109: Ben Wikler, Anat Shenker-Osorio, Dan Kaufman
Madison, Wisconsin in the 1960s was one of the most radicalized university campuses in the country. It was a center for the kind of counter culture that has come to feel like a cliché today. There was plenty of sex, drugs, and rock & roll, sure. But also activism, civil rights, environmentalism.
Because of the University of Wisconsin, thousands of young people move through Madison and take the values of the city with them when they leave.
Earlier this summer, The Madison Reunion brought over one thousand people with ties to Madison in the 60s back together for three days of meetings, discussions and panels, held at the University of Wisconsin's Memorial Union. The event was billed as “a party with a purpose” and had the feeling of both a nostalgic walk down memory lane and a reignition for a generation of activists who were referred to by journalist Jeff Greenfield as “the long ago young”.
Although I wasn’t in Madison in the 1960s, it is fair to say that I’m a byproduct of that time. My parents met there in the mid 60s and I grew up in Madison in the shadow of the revolution, part of a generation that was raised to feel that we had just missed something major.
So at the Madison Reunion, I moderated a panel of three other Madison natives, all of whom left Madison after high school, to talk about the impact of the city, the values and the Madison-state-of-mind on their lives, careers and overall point of view. Ben Wikler (Washington director of MoveOn.Org), Anat Shenker-Osorio (writer, researcher and communications specialist) and Dan Kaufman (musician and journalist) joined me in conversation.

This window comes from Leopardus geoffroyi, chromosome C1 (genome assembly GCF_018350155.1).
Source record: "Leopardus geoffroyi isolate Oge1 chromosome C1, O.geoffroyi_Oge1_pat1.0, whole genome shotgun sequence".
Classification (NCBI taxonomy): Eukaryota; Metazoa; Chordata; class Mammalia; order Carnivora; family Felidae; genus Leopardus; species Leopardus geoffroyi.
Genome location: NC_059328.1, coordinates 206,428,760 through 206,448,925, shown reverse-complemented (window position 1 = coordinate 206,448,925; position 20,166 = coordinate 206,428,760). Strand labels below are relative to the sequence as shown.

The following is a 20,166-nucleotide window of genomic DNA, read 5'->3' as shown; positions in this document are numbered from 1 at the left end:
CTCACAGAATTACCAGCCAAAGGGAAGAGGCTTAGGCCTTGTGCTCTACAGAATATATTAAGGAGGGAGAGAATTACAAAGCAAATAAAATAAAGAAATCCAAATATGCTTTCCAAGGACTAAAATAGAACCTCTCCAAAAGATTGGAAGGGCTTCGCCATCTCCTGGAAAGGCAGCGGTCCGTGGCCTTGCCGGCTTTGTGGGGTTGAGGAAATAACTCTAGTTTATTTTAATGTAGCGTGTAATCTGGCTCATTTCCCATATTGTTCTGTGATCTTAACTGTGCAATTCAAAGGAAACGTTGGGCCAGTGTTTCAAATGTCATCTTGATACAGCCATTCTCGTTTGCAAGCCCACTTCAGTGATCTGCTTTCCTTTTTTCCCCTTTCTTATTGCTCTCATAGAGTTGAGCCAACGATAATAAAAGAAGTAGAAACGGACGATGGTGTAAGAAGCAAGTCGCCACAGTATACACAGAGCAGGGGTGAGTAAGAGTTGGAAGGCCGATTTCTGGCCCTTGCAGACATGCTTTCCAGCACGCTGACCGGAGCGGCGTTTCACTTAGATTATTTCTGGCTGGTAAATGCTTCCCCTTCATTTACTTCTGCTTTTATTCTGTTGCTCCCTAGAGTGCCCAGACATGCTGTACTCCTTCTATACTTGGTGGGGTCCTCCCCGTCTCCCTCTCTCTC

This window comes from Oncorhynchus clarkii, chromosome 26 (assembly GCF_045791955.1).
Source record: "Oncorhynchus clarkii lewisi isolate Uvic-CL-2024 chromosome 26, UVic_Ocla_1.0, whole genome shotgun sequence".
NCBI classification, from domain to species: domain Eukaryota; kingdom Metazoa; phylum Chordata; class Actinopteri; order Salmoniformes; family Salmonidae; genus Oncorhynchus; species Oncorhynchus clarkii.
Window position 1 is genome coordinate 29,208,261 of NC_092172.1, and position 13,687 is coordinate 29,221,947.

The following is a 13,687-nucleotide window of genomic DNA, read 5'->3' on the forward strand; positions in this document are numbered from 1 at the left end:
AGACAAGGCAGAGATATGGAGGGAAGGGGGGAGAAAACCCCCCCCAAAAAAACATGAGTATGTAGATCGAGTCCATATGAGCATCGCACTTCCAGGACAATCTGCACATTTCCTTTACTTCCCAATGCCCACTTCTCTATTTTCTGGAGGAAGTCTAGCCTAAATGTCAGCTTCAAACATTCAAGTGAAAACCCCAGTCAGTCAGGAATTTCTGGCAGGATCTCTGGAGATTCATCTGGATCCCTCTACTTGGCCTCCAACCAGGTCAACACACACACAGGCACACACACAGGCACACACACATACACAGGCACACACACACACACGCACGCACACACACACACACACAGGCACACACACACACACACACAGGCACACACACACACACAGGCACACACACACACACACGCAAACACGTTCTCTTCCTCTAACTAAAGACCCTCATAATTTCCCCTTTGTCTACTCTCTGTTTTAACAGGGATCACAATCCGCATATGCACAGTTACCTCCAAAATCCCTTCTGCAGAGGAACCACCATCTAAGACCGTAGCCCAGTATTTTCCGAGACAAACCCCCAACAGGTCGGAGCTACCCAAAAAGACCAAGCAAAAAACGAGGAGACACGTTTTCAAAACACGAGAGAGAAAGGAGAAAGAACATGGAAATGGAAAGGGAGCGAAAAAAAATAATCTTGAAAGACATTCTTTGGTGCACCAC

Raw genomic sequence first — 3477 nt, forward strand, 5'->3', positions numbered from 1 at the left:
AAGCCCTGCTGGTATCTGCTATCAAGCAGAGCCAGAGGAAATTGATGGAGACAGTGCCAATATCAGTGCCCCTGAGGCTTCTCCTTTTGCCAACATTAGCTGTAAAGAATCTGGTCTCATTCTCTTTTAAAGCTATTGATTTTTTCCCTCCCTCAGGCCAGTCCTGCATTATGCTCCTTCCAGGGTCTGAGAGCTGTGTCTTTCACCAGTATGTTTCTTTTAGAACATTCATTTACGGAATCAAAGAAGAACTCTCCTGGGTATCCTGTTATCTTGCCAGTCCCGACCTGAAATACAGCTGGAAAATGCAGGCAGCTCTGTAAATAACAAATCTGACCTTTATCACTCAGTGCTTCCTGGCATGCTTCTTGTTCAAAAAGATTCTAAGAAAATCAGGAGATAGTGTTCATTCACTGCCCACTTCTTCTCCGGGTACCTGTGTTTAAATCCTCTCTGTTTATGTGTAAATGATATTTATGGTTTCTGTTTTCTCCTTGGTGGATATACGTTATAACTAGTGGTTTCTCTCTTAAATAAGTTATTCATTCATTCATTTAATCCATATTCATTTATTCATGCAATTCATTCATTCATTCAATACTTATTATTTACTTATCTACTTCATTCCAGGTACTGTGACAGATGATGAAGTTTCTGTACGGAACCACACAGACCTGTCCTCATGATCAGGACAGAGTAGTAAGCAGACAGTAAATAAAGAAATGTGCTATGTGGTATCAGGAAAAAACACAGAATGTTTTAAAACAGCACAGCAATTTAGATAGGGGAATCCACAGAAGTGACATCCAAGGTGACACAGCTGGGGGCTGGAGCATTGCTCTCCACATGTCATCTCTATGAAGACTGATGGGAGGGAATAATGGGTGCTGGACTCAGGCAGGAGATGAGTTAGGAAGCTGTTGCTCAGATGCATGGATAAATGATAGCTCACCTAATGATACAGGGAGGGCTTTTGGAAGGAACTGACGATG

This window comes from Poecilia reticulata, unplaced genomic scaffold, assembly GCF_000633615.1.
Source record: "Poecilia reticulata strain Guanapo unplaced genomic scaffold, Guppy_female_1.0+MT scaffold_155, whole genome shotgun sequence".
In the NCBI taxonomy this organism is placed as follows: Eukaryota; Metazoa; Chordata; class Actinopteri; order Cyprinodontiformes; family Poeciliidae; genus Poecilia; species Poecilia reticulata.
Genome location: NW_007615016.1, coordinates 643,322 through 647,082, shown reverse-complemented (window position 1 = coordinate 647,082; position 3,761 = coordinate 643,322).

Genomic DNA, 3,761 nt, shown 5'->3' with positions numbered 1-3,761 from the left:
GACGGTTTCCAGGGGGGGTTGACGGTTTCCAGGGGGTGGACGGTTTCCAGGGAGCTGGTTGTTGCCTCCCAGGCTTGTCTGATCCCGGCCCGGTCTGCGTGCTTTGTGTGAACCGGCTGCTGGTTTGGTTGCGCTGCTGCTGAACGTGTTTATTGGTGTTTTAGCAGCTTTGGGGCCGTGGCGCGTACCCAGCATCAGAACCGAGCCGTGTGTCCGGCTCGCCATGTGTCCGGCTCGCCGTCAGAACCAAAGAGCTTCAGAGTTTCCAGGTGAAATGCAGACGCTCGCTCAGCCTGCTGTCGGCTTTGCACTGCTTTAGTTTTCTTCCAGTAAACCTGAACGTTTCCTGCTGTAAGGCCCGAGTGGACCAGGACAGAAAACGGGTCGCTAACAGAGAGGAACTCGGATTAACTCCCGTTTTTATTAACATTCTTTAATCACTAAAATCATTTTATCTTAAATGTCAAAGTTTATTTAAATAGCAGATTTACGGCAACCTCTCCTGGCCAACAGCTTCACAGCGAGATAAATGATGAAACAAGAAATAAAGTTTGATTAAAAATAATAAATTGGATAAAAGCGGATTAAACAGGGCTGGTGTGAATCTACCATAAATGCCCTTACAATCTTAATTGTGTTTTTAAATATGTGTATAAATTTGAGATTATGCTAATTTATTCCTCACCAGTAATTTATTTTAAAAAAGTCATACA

While the panel began with a simple overview of what it meant to come up in the 80s and 90s in Madison, it quickly moved into more contemporary questions of working with the media today and what the legacy of the 60s might be in a modern context.
By the end of the conversation, I was slightly overwhelmed by how much work there is to do in order to stay ahead of (or just in touch with) the way political and cultural messaging is manipulated today. But I was also highly encouraged and inspired just hearing the three panelists talk. As long as Ben, Anat and Dan are out here fighting the good fight, making sure the right messages are being communicated, and telling the important stories, there is hope.